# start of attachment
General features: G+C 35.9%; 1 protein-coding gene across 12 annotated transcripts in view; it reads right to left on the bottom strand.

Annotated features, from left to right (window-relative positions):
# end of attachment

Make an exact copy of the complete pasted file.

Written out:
General features: G+C 35.9%; 1 protein-coding gene across 12 annotated transcripts in view; it reads right to left on the bottom strand.

Annotated features, from left to right (window-relative positions):